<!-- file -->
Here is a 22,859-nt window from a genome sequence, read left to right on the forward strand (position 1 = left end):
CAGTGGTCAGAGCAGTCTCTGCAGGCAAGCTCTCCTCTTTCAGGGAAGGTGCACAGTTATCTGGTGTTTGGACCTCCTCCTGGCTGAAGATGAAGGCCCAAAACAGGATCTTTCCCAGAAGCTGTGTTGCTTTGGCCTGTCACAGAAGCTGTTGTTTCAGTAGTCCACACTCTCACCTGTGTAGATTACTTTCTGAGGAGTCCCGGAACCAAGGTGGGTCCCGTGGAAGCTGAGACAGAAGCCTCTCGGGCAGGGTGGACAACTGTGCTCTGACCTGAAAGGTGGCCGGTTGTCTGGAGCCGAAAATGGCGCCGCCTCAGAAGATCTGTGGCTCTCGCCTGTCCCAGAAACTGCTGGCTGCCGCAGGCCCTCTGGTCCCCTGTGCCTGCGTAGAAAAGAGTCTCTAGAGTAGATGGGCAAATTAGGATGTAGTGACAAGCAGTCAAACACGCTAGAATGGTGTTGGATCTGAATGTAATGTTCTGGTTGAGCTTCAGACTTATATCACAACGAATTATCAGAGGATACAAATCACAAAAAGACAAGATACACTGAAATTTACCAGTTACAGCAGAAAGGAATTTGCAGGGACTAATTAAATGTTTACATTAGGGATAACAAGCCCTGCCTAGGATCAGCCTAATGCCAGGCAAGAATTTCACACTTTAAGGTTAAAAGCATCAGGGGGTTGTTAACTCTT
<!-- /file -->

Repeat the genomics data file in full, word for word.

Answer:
Here is a 22,859-nt window from a genome sequence, read left to right on the forward strand (position 1 = left end):
CAGTGGTCAGAGCAGTCTCTGCAGGCAAGCTCTCCTCTTTCAGGGAAGGTGCACAGTTATCTGGTGTTTGGACCTCCTCCTGGCTGAAGATGAAGGCCCAAAACAGGATCTTTCCCAGAAGCTGTGTTGCTTTGGCCTGTCACAGAAGCTGTTGTTTCAGTAGTCCACACTCTCACCTGTGTAGATTACTTTCTGAGGAGTCCCGGAACCAAGGTGGGTCCCGTGGAAGCTGAGACAGAAGCCTCTCGGGCAGGGTGGACAACTGTGCTCTGACCTGAAAGGTGGCCGGTTGTCTGGAGCCGAAAATGGCGCCGCCTCAGAAGATCTGTGGCTCTCGCCTGTCCCAGAAACTGCTGGCTGCCGCAGGCCCTCTGGTCCCCTGTGCCTGCGTAGAAAAGAGTCTCTAGAGTAGATGGGCAAATTAGGATGTAGTGACAAGCAGTCAAACACGCTAGAATGGTGTTGGATCTGAATGTAATGTTCTGGTTGAGCTTCAGACTTATATCACAACGAATTATCAGAGGATACAAATCACAAAAAGACAAGATACACTGAAATTTACCAGTTACAGCAGAAAGGAATTTGCAGGGACTAATTAAATGTTTACATTAGGGATAACAAGCCCTGCCTAGGATCAGCCTAATGCCAGGCAAGAATTTCACACTTTAAGGTTAAAAGCATCAGGGGGTTGTTAACTCTT